The shutdown of large discretionary consumption segments of the U.S. economy, with the intent to slow and prevent the spread of COVID-19, has triggered one of the fastest contractions in U.S. economic activity ever observed. As a result, millions of Americans have filed for jobless benefits and the unemployment rate rose to 14.7 percent in April, the highest rate since the U.S. Bureau of Labor Statistics began tracking it in 1948. Economic hardship, particularly a negative income shock and high unemployment, can diminish the number of potential home buyers in the market. Yet, there is reason to believe that the pool of potential home buyers may not shrink as much as the jobless claims and unemployment rate may suggest.
“Yet, there is reason to believe that the pool of potential home buyers may not shrink as much as the jobless claims and unemployment rate may suggest.”
Examining the Unemployment Rate by Tenure Choice
The unemployment rate is often used as a proxy for the extent of economic hardship. The more households with unemployed members, the higher the aggregate level of economic hardship in the economy. However, it is important to distinguish between renters and homeowners when analyzing who this labor market decline will disproportionally hurt.
The figure below shows the difference in the unemployment rate between homeowners and renters since 2000. Homeowners are less likely to be unemployed overall and, in times of economic distress, the rate of unemployment among homeowners increases less dramatically than the rate among renters. In fact, since 2000, the unemployment rate among renters has exceeded the rate among homeowners by an average of 4.4 percentage points. The unemployment rate gap widened during and in the aftermath of the Great Recession, remaining 6 percentage points or above from 2009 until peaking at 6.6 percentage points in 2011 before descending and reaching a low point of 2.4 percentage points in 2019.
Homeowners are less likely to be unemployed, largely because homeownership is highly correlated with being older and more educated, which also reduces the likelihood of being unemployed. Our analysis of anonymized household-level survey data shows that homeowners are 4.8 percent less likely to be unemployed, all else equal. The likelihood of being unemployed is also 3.1 percent lower if you have a bachelor’s degree versus a high school diploma, and 4.4 percent lower for a 35-year-old versus a 25-year-old. Unemployment risk is greatest for younger renters without a college education.
The pandemic recession may even further exacerbate the divide because it is a health-crisis-driven service sector consumption contraction. Typically, recessions are driven by contractions in business sector capital expenditure. Analysis of April’s unemployment report highlights this point. Of the total 20.5 million jobs lost, 7.7 million (37 percent) were in the leisure and hospitality sector, and of those, the majority (approximately 72 percent) were in food service, where 5.5 million chefs, waiters and cashiers lost jobs.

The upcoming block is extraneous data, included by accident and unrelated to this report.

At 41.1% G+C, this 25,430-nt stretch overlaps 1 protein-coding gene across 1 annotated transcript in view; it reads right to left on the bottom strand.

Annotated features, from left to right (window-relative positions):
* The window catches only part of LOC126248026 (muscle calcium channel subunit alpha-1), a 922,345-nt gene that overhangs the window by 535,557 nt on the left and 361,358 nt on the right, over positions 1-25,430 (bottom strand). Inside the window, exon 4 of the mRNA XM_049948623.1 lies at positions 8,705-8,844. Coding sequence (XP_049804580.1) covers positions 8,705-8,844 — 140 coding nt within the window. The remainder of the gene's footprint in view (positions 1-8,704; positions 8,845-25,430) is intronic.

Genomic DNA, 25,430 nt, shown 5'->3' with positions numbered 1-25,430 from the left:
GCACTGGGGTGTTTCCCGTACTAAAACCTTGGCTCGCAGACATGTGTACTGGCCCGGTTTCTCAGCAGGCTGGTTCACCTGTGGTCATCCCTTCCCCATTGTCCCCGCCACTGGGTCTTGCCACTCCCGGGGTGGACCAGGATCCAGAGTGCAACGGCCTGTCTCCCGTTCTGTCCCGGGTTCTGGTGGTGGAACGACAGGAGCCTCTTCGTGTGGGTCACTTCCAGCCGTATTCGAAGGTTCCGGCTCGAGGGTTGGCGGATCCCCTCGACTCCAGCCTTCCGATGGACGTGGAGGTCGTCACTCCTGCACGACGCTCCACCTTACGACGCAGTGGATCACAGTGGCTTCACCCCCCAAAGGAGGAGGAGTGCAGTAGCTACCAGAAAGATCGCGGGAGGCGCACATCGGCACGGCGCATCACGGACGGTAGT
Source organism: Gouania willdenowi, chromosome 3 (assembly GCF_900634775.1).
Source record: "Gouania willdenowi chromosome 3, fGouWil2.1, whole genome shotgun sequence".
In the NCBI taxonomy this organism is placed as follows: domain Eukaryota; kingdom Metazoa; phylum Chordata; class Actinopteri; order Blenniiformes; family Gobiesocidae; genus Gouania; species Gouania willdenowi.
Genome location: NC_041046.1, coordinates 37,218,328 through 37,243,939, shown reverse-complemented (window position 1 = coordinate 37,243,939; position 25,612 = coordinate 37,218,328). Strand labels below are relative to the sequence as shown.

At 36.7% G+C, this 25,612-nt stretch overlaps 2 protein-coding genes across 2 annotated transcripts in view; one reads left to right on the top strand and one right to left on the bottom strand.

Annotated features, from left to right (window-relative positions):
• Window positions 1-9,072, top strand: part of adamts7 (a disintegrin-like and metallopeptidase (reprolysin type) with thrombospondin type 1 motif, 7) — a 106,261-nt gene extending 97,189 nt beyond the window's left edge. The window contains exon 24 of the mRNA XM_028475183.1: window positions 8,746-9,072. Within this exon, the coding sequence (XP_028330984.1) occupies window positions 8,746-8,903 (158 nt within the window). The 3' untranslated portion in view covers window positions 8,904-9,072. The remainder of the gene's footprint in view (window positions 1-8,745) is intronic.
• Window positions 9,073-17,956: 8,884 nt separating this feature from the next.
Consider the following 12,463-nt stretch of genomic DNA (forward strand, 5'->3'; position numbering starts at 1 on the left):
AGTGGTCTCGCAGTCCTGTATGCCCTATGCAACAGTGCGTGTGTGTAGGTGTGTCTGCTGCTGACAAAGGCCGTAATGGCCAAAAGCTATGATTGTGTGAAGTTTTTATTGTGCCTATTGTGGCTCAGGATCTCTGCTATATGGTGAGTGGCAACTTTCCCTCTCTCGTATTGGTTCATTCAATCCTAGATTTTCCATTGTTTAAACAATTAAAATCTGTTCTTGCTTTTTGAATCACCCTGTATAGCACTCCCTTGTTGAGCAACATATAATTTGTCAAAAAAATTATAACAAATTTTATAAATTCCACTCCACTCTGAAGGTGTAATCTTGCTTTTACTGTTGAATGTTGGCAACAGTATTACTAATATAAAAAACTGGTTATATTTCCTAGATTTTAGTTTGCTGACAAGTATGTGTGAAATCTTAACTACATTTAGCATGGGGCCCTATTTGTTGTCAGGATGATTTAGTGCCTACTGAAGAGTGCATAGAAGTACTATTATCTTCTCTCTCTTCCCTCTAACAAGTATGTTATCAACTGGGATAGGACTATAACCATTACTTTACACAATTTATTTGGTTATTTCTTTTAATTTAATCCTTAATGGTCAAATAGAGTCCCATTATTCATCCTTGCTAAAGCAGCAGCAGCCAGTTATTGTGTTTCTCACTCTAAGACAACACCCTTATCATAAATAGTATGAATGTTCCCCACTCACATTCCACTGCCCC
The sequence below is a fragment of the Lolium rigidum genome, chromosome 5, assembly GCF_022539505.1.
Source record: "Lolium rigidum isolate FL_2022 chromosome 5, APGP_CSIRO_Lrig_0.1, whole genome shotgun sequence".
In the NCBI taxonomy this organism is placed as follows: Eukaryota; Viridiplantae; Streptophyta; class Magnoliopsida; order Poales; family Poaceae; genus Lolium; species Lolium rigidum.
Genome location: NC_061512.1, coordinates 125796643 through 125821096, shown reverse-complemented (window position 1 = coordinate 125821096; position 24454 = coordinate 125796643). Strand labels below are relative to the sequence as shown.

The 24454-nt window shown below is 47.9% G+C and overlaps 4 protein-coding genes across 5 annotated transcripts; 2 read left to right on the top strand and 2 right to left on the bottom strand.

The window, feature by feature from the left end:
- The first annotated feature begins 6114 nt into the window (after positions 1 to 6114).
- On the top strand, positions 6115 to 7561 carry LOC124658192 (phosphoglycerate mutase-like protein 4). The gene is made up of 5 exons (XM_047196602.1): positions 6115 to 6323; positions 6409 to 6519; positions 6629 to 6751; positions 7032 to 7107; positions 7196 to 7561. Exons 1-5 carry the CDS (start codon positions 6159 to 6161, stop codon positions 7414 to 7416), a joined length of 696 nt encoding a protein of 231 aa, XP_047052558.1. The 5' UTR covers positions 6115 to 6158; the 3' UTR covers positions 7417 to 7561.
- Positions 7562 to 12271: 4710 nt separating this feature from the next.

Given the heavy toll taken by this consumption-reliant part of the economy, it’s no surprise that younger and less educated workers are disproportionally represented in the newly unemployed. The unemployment rate increased the most for those between 16-24 years old. Among those without a high school degree, the unemployment rate increased by 14.4 percentage points, while the rate increased by less than half that amount, 5.9 percent, among those with a college degree or higher. The young and less educated are clearly more impacted by the service sector consumption contraction, but the young and less educated are also less likely to be homeowners or potential home buyers.
Homeownership Among the COVID-19 Vulnerable
We can examine the homeownership rate among those most vulnerable to the service sector-driven job losses. We classify a ‘COVID-19 vulnerable’ household as under 25 years old with less than a college degree educational attainment level. Using the anonymized household level data, it is possible to profile the homeownership rate over time for the COVID-19 vulnerable versus everyone over the age of 25 with a college degree or higher educational attainment level.
The average homeownership rate difference for the non-vulnerable versus the vulnerable group is nearly 54 percent. That difference is lower now than its historical average, but the data shows that the gap tends to grow during times of economic distress. While it is possible that larger scale layoffs will begin to hit other sectors, the current share of homeowners and would-be home buyers among those who have been laid off is smaller than that of the general population.
While this analysis does not specifically focus on the hardships faced by renter households, recent studies confirm that renters will be disproportionally hurt by the economic downturn. The purchase market will not go unscathed, as demand has slowed due to the economic uncertainty and labor market decline. Yet, historically low mortgage rates have brought some prospective home buyers back into the market, as evidenced by the fourth straight week of rising purchase applications. Our analysis shows that the nature of this service sector-driven recession is unlikely to result in a one-to-one decline in homeownership demand because those being impacted disproportionately by this recession are much less likely to have been house hunting in the first place. In fact, the data indicates that homeownership demand may be delayed, but it’s not dead.